The Auto Trader expert verdict: ★★★★★ ★★★★★ 3.0
The Lexus RC has a tough job on its hands, competing with popular prestige coupes such as the Audi A5, Mercedes C-Class and outgoing BMW 4 Series. It makes its case with individual – not to mention pretty handsome – styling, impressive build quality and an intriguing financial proposition thanks to its hybrid drive system. Unfortunately, it’s not as polished to drive as its main rivals, and it has some pretty fundamental ergonomic issues. Still, if those things matter less to you than individuality, it’s certainly worth a look.
Reasons to buy
- Mean, aggressive looks
- Heaving list of standard equipment
- Lexus has a brilliant reliability record
At a glance
Running costs for a Lexus RC 300h
The RC 300h is designed to compete with diesel-powered versions of the Audi A5, C-Class Coupe and recently retired BMW 4 Series and it makes a rather compelling case for itself. There’s not a vast amount of difference in what you’ll pay for any of them, and because the Lexus clings on to its value as well as any of its competitors, it should treat you just as well financially come resale time.
Fuel economy and CO2 emissions are in broadly the same ballpark, too, but where the Lexus has the advantage is on tax for company car drivers. Because it’s a petrol-electric hybrid, you avoid having to pay the diesel surcharge, meaning lower monthly tax bills. So, if you’re looking for a stylish fleet car, this could prove a very shrewd choice.
Reliability of a Lexus RC 300h
Look at any Most reliability survey going, and Lexus is always on or near the top of the pile. The same is true when it comes to customer satisfaction surveys, and this combination of mechanical dependability and excellent customer service means owning a Lexus is usually a pain-free experience. This should give you peace of mind. You’re also covered by a three-year/60,000-mile warranty, while the hybrid parts are covered for five years/60,000 miles.
Safety for a Lexus RC 300h
On top of all the usual airbags all RC’s come with a suite of sophisticated driver aids that includes automatic emergency braking, adaptive cruise control automatic high beam, lane keeping assist and road sign recognition. Range-topping Takumi cars also get rear cross traffic alert and a blind spot monitor on top of that – this isn’t available on the entry-level model but can be added as an option to the F Sport version.
How comfortable is the Lexus RC 300h
Thanks to rivals from Audi, BMW and Mercedes, the dynamic standards in this class are pretty high, and unfortunately, the RC300h is somewhat off the pace. Judged in isolation, it’s not a bad car to drive at all, with a ride that’s firm-but-fair and has decent body control in corners. It’s a heavy car, and you can feel that weight shifting from side to side as you string a set of bends together, and under braking.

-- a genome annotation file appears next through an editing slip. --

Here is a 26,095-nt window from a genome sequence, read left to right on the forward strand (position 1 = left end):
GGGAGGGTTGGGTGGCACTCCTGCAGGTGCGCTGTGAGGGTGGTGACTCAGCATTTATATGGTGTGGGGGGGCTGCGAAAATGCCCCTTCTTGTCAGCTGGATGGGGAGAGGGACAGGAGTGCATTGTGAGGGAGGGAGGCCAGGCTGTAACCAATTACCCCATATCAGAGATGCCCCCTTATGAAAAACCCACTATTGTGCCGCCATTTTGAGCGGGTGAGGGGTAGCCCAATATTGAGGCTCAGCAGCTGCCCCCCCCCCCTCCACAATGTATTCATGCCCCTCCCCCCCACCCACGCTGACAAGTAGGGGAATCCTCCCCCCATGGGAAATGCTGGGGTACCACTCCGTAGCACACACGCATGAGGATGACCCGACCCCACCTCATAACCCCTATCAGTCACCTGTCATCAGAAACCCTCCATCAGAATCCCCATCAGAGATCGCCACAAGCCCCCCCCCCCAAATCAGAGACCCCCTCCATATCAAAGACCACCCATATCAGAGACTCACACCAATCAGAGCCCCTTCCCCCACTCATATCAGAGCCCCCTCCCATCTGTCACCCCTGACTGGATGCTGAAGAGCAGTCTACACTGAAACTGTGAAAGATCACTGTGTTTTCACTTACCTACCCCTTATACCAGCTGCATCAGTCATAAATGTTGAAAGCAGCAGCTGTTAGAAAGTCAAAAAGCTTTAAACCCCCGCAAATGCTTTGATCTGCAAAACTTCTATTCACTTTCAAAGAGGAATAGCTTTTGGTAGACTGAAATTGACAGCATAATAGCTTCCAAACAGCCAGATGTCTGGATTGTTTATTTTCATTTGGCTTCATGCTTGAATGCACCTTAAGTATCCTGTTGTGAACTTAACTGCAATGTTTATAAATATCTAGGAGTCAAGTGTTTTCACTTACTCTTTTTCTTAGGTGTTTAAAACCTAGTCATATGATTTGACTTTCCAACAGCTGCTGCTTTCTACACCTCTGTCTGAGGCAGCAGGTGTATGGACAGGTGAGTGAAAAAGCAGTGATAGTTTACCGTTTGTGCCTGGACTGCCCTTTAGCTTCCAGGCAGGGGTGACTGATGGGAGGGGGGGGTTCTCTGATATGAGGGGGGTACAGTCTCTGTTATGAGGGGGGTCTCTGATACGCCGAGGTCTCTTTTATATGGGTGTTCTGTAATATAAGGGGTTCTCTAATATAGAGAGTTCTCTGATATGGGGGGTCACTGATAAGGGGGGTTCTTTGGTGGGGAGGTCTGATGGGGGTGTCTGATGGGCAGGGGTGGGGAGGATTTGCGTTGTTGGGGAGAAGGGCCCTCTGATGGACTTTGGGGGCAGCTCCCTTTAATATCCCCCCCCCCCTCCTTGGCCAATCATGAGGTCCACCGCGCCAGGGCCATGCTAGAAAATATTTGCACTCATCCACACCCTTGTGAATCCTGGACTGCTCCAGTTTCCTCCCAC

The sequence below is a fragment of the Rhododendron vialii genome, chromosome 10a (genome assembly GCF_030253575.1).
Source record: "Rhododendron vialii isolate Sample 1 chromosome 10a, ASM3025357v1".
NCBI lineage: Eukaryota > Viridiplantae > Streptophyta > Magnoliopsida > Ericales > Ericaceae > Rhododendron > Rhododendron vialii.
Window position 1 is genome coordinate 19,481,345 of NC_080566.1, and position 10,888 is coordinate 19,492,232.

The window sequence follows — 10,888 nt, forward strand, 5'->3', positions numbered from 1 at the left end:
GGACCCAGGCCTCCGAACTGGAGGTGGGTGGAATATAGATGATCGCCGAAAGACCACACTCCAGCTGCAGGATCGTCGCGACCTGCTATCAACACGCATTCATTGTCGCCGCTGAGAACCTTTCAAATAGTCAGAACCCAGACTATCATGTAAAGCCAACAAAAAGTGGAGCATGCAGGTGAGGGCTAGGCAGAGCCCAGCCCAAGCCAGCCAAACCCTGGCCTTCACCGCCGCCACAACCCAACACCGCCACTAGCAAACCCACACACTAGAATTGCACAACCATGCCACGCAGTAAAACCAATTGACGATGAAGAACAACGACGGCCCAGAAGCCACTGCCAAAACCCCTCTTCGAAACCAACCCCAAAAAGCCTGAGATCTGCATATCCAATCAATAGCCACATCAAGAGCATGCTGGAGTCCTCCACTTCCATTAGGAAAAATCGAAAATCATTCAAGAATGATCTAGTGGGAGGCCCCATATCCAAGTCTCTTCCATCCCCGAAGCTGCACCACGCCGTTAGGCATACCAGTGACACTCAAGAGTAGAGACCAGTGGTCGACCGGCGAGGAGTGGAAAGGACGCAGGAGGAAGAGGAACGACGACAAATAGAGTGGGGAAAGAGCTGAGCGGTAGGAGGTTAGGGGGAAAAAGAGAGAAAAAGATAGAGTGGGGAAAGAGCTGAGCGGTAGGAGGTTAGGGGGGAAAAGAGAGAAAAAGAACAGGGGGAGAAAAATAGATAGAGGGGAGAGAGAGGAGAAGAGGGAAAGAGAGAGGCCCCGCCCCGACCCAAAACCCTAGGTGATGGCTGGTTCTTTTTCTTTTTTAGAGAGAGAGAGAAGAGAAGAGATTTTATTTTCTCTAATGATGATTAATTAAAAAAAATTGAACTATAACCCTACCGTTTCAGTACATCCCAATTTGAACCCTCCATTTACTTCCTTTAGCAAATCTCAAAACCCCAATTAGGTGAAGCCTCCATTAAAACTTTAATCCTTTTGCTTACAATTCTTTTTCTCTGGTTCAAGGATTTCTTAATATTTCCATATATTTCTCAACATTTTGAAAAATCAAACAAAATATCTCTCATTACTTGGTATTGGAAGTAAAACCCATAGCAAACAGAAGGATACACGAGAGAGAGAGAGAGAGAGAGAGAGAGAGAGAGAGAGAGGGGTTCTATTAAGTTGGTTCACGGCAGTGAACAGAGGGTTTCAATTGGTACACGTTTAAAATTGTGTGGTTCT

In better news the heavily bolstered seats are very supportive, and because they – and the steering column – have electric adjustment as standard, it’s very easy to find your favoured driving position. What’s more, the digital instrument panel looks rather nifty, and the information displayed changes according to which driving mode you’re in.
Two-door coupes are never going to be chosen specifically for their practicality, but they should have enough space to cope with four people and some luggage occasionally. The Lexus, does, but only just. Adult passengers will fit into the back seats, but they won’t be particularly comfortable – especially for long periods – due to the limited headroom and legroom. The boot is a reasonable size at 340 litres, but rivals give you more space.
Features of the Lexus RC 300h
Lexus has always been very good at giving customers loads of kit for their money, and the RC does nothing to change that. The entry-level trim comes with dual-zone climate control, leather-effect upholstery, heated front seats (also with cooling on more expensive versions), parking sensors at either end, a reversing camera and an infotainment system with sat-nav, Bluetooth, DAB, DVD player and 10 speakers. Smartphone integration via Apple CarPlay and Android Auto is also standard. The F Sport adds rain-sensing wipers, bespoke seats and various interior styling changes, while the Takumi gives you a heated steering wheel, high-grade leather upholstery, a sunroof and a 17-speaker Mark Levinson stereo system.
It’s not all good though - the infotainment system is rather slow to react and, whether you control it through its touchscreen functionality or via the mousepad-like controller between the front seats, it’s not all that intuitive to operate.
Power for a Lexus RC 300h
At the moment, the RC is only available in 300h form, which means it’s a hybrid combining a 2.5-litre petrol engine, an electric motor and a nickel-metal hydride battery to produce a combined output of 223 horsepower. That’s comparable to most mainstream versions of rivals. Even so, though, the 300h still feels rather outgunned for performance. Like with many hybrids, any meaningful pressure on the throttle pedal sends the revs soaring, making a thrashy noise that’s disproportionate to the modest increase in pace you feel. That’s the case whether you’re accelerating from a standstill (0-62mph takes a leisurely 8.6 seconds) or picking up speed on the move.
For our review of the RC F performance version of the RC see our dedicated review.